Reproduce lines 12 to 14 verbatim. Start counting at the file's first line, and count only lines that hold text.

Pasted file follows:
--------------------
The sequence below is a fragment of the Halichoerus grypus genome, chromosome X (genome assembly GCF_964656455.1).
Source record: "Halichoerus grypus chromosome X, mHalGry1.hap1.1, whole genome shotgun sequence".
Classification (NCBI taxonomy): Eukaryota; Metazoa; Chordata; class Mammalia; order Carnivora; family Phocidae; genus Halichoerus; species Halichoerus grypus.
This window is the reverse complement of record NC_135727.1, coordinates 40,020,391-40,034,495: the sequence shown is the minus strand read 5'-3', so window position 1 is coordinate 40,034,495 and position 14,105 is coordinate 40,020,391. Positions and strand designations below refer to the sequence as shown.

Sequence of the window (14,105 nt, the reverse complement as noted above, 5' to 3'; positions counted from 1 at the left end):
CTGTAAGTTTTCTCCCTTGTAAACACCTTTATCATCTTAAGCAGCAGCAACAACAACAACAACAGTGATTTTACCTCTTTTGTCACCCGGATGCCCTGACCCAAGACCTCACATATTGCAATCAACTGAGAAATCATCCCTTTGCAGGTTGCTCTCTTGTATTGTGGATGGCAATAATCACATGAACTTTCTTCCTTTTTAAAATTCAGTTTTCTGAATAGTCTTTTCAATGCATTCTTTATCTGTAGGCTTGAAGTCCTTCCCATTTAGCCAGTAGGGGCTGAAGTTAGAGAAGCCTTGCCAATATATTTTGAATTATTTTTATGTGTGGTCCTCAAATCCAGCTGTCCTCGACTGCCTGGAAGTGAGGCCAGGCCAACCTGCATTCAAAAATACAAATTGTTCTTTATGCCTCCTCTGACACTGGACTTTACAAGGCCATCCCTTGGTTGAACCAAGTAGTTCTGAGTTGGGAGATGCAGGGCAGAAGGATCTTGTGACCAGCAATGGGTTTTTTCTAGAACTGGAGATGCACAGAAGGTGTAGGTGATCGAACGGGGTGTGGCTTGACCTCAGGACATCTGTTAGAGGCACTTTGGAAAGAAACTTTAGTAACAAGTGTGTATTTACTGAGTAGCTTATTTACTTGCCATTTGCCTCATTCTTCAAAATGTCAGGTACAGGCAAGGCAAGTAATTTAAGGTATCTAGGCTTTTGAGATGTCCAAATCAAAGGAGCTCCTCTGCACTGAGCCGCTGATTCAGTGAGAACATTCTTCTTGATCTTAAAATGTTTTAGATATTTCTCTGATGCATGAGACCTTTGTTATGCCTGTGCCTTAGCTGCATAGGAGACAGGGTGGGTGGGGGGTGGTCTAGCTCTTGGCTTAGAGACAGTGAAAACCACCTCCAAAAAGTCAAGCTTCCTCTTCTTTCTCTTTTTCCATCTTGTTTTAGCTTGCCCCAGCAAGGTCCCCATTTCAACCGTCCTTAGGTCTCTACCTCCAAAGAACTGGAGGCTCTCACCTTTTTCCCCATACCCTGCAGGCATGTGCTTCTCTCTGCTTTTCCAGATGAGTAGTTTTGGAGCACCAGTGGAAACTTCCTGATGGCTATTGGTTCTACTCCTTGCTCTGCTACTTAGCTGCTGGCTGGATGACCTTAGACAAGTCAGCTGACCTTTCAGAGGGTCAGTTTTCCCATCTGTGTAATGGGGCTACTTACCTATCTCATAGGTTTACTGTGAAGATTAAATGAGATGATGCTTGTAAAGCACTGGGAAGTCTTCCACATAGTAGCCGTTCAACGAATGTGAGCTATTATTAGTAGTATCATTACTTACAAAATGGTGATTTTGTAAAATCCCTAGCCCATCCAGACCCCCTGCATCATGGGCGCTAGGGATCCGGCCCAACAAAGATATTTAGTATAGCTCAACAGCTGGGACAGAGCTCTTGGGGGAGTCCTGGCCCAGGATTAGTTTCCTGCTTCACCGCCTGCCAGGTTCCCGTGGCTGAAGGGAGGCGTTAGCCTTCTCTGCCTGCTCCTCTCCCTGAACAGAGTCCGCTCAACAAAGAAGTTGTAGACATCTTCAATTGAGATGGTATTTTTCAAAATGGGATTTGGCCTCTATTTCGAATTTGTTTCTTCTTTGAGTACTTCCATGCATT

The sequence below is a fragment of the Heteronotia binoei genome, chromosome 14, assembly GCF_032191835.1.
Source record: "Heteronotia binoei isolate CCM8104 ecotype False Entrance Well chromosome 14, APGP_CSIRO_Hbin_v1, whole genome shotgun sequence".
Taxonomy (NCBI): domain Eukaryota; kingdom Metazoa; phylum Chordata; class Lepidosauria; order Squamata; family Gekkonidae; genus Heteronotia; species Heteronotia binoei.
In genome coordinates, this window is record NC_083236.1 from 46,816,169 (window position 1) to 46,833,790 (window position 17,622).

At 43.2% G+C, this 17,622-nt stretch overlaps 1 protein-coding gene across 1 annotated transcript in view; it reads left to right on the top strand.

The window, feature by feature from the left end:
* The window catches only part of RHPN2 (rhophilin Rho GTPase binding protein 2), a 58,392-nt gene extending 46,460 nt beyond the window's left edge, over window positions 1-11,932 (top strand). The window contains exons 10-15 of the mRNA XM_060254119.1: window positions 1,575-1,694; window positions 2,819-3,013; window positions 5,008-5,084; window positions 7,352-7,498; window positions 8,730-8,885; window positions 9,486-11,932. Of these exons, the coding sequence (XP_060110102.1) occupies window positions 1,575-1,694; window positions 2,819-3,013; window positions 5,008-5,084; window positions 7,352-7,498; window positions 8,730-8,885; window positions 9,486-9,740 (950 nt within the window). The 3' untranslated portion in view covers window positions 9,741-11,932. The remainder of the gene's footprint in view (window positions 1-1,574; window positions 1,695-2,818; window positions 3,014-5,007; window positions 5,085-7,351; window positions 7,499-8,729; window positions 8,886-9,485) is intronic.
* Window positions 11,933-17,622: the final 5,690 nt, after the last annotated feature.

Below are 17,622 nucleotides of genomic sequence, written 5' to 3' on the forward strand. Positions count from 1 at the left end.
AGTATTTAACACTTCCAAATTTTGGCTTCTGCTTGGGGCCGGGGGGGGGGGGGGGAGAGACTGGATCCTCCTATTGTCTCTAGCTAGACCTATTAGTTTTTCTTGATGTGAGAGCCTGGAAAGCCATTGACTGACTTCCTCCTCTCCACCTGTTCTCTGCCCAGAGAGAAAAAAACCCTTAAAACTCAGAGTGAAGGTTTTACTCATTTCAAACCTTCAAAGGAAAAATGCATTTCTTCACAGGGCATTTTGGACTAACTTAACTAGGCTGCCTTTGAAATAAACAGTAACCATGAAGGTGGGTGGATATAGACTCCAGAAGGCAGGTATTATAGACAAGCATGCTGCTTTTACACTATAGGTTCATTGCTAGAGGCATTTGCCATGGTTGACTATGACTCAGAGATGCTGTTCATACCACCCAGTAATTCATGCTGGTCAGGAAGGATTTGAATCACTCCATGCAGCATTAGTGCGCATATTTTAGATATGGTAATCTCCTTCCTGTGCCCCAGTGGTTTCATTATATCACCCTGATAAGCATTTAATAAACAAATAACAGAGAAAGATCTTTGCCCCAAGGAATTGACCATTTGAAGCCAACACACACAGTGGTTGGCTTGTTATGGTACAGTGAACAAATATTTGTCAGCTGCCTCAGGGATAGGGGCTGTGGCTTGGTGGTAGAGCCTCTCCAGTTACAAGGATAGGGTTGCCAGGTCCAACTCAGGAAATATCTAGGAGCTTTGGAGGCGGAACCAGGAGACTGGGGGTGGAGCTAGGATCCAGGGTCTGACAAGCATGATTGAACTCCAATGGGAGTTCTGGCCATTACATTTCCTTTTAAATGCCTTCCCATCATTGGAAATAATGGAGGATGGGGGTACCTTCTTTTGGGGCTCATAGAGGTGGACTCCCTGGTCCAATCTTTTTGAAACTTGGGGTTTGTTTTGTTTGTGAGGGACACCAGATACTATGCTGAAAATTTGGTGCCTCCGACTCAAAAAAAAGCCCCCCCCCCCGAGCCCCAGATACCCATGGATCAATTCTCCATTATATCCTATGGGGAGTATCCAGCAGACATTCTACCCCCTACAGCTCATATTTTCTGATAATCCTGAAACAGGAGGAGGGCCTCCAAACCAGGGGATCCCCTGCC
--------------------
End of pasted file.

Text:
The window, feature by feature from the left end:
* The window catches only part of RHPN2 (rhophilin Rho GTPase binding protein 2), a 58,392-nt gene extending 46,460 nt beyond the window's left edge, over window positions 1-11,932 (top strand). The window contains exons 10-15 of the mRNA XM_060254119.1: window positions 1,575-1,694; window positions 2,819-3,013; window positions 5,008-5,084; window positions 7,352-7,498; window positions 8,730-8,885; window positions 9,486-11,932. Of these exons, the coding sequence (XP_060110102.1) occupies window positions 1,575-1,694; window positions 2,819-3,013; window positions 5,008-5,084; window positions 7,352-7,498; window positions 8,730-8,885; window positions 9,486-9,740 (950 nt within the window). The 3' untranslated portion in view covers window positions 9,741-11,932. The remainder of the gene's footprint in view (window positions 1-1,574; window positions 1,695-2,818; window positions 3,014-5,007; window positions 5,085-7,351; window positions 7,499-8,729; window positions 8,886-9,485) is intronic.
* Window positions 11,933-17,622: the final 5,690 nt, after the last annotated feature.